From the Comments: More Thoughts on Charity

Had some thoughtful responses (blog comments, twitter) to my last post on giving. I tried to tackle them below. Very complicated questions so consider the below speculative…

Is your line of work more important than your giving? [John Danner via Twitter, Ryan Hill via comments]

First, I’ll just say that being in a “good” line of work is no reason not to give. Most Americans can afford to give 10% of their income to charity, and given that this can save the lives of real people, all of us should donate. So I don’t have a ton of sympathy for not giving because you determine your career choice gives you an out. Not that folks were making this argument, but it’s worth remember that “should you give?” is a question independent of “what should you do?”

That being said, one’s line of work is important. But I think it’s not as easy as one might suppose to determine what lines of work are more important than others. Some thoughts:

1. Much of the commentary I hear on this question greatly ignores the fact that the market prices a lot of contributions fairly well. As a starting point, it’s worth understand if people will pay for whatever it is you are producing. People who make a lot of money often provide societal value. So if you’re trying to figure out what to do, I’d start there.

2. Of course, this is not always the case. Jobs in areas with major positive externalities may be under compensated, especially if these jobs involved public good, merit goods, or technological innovation. I just think a lot of people convince themselves that their jobs fall in this category when they probably don’t.

3. If I had to come up with my best answer here, it would be to: (a) try and identify existential threats to humanity where (b) there are feasible solutions that humans can work on and (c) your skills provide a significant value-add over and above the current set of people working to develop and enact these solutions.

Should you count taxes as part of your giving? [Rob Reich via Twitter]

I said it’s ok to count 10% of your taxes as charitable giving. I based this on the fact that roughly 10% of our taxes goes directly to support people living in poverty.

Rob said this shouldn’t count.

I’m not so sure. What if the government taxed me at 80% and gave 90% of this to the poor. Under this regime, I would not feel much of an obligation to give to charity.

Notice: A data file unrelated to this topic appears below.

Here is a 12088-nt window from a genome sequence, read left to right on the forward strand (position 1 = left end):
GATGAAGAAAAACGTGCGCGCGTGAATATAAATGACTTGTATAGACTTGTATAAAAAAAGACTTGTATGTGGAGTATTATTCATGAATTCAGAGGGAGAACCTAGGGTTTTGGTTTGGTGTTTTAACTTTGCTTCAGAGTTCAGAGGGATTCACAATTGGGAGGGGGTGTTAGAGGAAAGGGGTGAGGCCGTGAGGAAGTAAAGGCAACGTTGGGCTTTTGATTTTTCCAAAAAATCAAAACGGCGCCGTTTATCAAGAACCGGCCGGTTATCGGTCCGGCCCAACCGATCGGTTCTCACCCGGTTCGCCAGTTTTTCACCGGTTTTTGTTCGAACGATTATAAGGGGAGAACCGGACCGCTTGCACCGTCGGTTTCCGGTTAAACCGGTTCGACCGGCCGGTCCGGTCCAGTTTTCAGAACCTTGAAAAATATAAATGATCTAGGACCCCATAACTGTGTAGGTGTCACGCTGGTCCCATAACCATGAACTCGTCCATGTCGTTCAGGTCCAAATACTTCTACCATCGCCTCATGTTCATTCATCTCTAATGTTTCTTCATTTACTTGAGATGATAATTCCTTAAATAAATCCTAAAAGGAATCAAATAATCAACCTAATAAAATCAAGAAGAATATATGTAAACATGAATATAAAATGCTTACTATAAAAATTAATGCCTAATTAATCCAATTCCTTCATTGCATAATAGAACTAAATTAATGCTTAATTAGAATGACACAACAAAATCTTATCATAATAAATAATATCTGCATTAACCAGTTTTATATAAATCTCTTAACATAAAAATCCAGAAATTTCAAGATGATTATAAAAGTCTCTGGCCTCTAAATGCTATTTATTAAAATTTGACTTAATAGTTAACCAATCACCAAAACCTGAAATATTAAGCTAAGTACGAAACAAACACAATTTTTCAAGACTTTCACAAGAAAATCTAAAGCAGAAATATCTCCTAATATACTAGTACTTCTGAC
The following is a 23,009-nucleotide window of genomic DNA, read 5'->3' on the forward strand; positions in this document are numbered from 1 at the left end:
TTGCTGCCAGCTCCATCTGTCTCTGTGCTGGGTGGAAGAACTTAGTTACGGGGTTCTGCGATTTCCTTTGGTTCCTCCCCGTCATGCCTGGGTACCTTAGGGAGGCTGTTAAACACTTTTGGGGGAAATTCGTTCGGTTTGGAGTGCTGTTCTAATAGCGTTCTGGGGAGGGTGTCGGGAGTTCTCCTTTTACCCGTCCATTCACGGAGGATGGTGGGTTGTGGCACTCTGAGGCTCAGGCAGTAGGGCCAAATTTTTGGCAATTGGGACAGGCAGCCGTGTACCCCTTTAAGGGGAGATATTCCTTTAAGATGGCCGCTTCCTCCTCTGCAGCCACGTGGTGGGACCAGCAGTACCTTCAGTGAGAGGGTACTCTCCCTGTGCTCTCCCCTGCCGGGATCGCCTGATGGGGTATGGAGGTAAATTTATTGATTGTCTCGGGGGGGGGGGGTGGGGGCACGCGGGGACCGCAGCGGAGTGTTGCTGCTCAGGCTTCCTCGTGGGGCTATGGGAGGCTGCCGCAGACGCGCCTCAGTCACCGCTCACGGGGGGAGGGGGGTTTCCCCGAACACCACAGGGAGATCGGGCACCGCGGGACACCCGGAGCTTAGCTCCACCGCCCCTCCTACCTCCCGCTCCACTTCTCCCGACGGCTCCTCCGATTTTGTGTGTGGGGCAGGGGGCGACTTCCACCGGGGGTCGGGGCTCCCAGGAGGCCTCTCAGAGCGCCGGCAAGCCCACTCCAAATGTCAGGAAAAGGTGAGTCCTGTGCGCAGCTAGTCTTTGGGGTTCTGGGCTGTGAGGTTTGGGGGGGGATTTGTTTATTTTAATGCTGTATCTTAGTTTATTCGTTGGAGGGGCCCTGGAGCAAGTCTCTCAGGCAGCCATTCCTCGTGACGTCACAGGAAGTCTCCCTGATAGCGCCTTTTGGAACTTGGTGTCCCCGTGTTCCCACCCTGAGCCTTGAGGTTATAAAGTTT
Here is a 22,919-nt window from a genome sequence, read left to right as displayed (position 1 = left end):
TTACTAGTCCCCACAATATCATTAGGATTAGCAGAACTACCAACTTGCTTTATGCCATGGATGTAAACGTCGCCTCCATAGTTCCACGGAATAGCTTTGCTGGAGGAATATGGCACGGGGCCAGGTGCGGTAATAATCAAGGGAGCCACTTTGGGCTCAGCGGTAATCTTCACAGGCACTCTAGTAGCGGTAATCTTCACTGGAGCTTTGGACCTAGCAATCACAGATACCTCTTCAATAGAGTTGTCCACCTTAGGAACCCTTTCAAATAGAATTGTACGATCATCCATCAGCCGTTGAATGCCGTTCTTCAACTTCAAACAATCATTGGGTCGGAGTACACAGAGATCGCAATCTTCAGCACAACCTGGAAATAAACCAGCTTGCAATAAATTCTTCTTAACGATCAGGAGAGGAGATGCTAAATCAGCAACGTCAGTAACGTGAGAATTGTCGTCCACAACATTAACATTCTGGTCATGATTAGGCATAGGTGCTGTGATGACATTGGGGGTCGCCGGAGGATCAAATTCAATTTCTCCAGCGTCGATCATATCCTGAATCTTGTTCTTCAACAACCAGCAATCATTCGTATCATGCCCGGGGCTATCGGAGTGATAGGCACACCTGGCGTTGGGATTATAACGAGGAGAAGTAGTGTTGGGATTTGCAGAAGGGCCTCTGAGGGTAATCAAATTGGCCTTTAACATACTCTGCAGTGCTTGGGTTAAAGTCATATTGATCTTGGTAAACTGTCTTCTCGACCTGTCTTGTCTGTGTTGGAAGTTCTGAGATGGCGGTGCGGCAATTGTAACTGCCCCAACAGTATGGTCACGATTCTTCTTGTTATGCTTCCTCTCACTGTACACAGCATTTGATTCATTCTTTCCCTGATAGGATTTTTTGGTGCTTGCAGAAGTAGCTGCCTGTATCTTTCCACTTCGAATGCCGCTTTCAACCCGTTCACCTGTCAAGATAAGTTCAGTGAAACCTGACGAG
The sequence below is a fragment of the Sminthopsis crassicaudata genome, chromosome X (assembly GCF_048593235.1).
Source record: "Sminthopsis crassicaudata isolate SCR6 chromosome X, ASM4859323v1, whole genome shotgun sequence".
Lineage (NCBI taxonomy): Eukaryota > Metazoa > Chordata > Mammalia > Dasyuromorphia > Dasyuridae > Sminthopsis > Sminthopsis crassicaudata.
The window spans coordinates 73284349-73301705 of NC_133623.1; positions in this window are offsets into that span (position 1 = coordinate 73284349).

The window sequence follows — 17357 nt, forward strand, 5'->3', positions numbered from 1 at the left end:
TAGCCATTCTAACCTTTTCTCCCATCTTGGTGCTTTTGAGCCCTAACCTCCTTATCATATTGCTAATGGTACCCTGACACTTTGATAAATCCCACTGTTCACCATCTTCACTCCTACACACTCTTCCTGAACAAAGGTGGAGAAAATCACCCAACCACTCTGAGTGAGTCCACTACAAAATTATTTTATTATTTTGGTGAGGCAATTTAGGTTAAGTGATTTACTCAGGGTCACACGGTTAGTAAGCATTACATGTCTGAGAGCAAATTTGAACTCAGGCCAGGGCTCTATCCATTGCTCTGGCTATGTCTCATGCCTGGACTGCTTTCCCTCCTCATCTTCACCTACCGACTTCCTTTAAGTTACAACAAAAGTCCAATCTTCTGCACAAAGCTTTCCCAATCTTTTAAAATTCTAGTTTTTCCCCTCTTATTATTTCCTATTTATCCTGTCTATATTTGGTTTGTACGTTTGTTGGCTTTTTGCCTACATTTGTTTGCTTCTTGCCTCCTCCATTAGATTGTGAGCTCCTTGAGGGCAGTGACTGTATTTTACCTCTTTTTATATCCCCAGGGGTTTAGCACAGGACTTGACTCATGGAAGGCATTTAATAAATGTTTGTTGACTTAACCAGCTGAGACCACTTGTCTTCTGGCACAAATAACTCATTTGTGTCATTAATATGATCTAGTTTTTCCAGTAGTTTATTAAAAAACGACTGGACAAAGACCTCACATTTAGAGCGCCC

So I’m not sure why I should’t incorporate tax based government transfers into my giving calculation.

Should you save now and give later? [Ryan Hill via comments]

Yes, with some sound investing you can increase you giving capacity. But we don’t know what problems will exist in the future, nor how much it will cost to solve these problems.

But right now we do know that many people are dying for reasons that can be solved for not a lot of money.

So long as a few hundred dollars can save someone’s life, it seems like we should be giving rather than investing.

Of course, if you have strong reasons to believe that in the future it will be cheaper to save someone’s life, then perhaps you should invest. I just haven’t seen evidence that this will be the case.

Is giving a cop out? [Ripper via comments]

See this video. Basically, if you job and lifestyle are based on a tax regime that promotes income inequality, an economy that is based on environmental degradation, and so forth… well, who cares if you give a little bit of your income away after you make your money off this corrupt system?

First, I think it’s worth noting that global inequality is decreasing and global absolute wealth is rising. The world’s poor are significantly benefitting from the current global economic regime.

That being said, I’m very sympathetic with the environmental part of the argument. As such, working in this field (either in terms of policy change or technological innovation) may in fact be one of the best things you can do (if you can add real value). But this then just reverts back to the line of work question…

So, yes, do try and understand the system you’re a part of and perhaps helping maintain, but do so objectively. There are both incredibly good (rising global wealth) and bad (environmental degradation) parts of this system.

Give and work accordingly.

2 thoughts on “From the Comments: More Thoughts on Charity

  1. Beth Rabbitt (@BethRabbitt)

    I would love to see the data you’d use to support this statement: “People who make a lot of money often provide societal value.” Most of the people I know whose work connects directly to social causes take a pretty big hit salary wise (not limited just to teachers… but seriously, teachers!). Are you saying the market correctly values their contribution vis a vis others?

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  2. John danner

    Agree with beth, market steeply discounts works of social good vs financial gain. Witness my first and second companies as proof of that, rocketship was far more work than netgravity. And i would do it over in a second because money is highly over-rated compared to a sense of purpose.

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